Hundreds of homes destroyed in Myanmar raid

Hundreds of homes destroyed in Myanmar raid

The military struggles to crush resistance to its rule in Myanmar has resulted in hundreds of buildings being destroyed during a three-day raid in the country s north, local media and residents said.

Since the coup last year, the region has seen fierce fighting and bloody reprisals, with local People's Defence Force PDF members clashing regularly with junta troops.

Analysts say the informal militia has surprised junta forces with its effectiveness, and the military has called in air strikes to support its troops on the ground.

Locals and media reports said that troops torched hundreds of buildings in the villages of Kinn, Upper Kinn and Ke Taung over three days last week.

On May 26, villagers in Kinn fled as soldiers approached and began shooting into the air, said one resident who requested anonymity.

The next morning we saw smoke coming from our village before they left.

Over 200 houses were burned down. The house was completely burned down, only the concrete foundation is left. The drone footage that purported to show the aftermath showed columns of smoke rising into the sky from the villages, set along a roughly 8 km five-mile stretch of the Chindwin River.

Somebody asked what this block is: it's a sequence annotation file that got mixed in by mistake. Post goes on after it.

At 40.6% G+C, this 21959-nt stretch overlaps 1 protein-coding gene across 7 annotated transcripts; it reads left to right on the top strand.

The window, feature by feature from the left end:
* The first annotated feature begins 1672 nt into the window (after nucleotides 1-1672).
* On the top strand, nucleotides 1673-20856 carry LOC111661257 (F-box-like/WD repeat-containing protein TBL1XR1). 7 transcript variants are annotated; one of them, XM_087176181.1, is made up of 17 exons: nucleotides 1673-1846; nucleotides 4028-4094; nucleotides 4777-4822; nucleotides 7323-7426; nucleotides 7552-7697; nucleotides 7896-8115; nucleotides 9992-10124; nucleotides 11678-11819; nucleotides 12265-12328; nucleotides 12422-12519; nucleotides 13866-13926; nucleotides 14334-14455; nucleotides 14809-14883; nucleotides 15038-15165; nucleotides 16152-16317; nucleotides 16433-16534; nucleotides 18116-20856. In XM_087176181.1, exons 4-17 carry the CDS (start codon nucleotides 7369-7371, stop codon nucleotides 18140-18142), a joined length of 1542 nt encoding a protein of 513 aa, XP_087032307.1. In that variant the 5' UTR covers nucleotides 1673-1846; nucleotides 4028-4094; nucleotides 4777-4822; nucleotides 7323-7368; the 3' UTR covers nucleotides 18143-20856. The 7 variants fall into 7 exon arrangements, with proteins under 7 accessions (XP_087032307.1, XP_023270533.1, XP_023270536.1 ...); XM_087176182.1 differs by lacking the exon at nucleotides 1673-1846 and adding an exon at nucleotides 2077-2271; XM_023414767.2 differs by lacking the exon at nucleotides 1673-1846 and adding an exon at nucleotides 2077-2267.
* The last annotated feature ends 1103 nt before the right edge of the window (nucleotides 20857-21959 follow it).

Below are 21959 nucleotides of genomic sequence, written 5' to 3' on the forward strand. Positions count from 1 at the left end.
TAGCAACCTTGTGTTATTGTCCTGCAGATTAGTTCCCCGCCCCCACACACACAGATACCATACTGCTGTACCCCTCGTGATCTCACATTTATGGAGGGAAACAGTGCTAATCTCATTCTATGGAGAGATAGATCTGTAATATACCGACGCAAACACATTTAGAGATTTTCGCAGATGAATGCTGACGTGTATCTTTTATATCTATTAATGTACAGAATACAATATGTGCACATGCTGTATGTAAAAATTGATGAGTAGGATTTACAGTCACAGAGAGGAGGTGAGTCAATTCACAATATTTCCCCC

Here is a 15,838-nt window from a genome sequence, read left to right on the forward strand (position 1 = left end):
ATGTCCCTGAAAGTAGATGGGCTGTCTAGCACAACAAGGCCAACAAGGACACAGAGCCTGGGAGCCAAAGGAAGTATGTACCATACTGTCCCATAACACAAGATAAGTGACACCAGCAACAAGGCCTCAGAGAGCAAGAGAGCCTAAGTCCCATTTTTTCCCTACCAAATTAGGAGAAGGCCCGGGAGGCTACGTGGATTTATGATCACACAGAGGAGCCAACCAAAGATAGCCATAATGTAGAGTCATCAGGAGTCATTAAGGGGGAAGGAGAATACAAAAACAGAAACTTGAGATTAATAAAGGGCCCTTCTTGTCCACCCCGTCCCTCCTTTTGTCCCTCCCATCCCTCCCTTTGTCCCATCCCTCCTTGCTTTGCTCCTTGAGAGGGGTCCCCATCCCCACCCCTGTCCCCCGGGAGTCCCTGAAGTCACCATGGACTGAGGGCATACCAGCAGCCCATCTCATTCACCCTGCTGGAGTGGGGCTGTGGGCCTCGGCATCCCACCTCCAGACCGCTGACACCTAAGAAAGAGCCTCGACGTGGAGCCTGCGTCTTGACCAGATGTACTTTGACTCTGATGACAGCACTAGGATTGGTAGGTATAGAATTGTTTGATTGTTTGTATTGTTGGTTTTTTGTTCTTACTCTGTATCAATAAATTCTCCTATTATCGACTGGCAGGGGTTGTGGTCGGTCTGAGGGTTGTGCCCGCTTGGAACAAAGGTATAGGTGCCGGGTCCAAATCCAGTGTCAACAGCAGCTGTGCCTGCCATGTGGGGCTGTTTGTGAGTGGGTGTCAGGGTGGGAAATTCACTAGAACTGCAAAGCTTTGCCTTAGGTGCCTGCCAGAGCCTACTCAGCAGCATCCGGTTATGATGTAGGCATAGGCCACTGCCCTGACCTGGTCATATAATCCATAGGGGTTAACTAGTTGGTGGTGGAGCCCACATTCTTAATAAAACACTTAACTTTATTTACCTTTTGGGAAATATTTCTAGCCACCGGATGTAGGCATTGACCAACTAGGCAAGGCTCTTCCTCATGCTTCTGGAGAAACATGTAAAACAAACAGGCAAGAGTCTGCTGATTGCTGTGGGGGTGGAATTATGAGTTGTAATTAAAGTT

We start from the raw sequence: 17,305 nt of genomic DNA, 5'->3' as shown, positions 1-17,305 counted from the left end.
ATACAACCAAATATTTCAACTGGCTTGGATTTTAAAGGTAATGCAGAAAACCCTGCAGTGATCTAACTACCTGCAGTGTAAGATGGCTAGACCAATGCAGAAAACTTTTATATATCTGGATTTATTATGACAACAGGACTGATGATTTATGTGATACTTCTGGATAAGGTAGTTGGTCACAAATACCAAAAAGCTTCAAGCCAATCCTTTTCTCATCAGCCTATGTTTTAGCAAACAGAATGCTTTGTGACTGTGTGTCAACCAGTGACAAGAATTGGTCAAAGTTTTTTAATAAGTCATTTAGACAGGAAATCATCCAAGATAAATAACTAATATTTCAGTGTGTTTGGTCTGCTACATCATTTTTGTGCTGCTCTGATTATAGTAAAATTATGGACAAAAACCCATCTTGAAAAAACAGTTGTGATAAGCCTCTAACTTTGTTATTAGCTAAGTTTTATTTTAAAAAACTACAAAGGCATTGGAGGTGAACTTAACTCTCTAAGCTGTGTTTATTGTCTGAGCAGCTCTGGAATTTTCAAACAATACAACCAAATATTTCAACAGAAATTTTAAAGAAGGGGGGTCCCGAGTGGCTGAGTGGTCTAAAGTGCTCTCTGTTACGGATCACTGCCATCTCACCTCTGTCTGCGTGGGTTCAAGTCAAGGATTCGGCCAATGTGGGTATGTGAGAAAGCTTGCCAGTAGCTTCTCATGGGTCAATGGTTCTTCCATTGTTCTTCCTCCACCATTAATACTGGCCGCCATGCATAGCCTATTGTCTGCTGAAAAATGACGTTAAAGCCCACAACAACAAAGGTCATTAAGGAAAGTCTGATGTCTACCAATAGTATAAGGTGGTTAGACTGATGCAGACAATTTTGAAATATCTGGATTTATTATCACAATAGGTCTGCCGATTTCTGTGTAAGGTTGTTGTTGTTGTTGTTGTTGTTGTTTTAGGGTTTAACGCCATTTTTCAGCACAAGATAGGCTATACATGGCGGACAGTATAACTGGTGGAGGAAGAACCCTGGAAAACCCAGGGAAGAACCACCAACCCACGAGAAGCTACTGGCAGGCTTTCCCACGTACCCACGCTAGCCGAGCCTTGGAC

A health clinic in the video matched the location of a health clinic in Ke Taung village.

Digital verification reporters with Agence France-Presse confirmed that the footage had not appeared online before last week, but could not independently verify reports from the region.

Aye Tin, a Ke Taung villager who requested to use a pseudonym, said soldiers raided and destroyed our houses.

They also burned motor boats that we use for transport and for carrying food for our village, including my boat.

My life is ruined as I lost my home and I have nothing left to do for a living. Satellite images from Nasa showed fires in locations that matched Ke Taung and Kinn villages last week.

The junta has previously rebuffed claims that its troops have torched houses, accusing terrorist PDF fighters of starting the fires.

The junta chief Min Aung Hlaing said in a speech on Tuesday that efforts were made to minimise the casualties as much as possible in order to counteract terror acts Now, the country is in tranquillity, according to state media.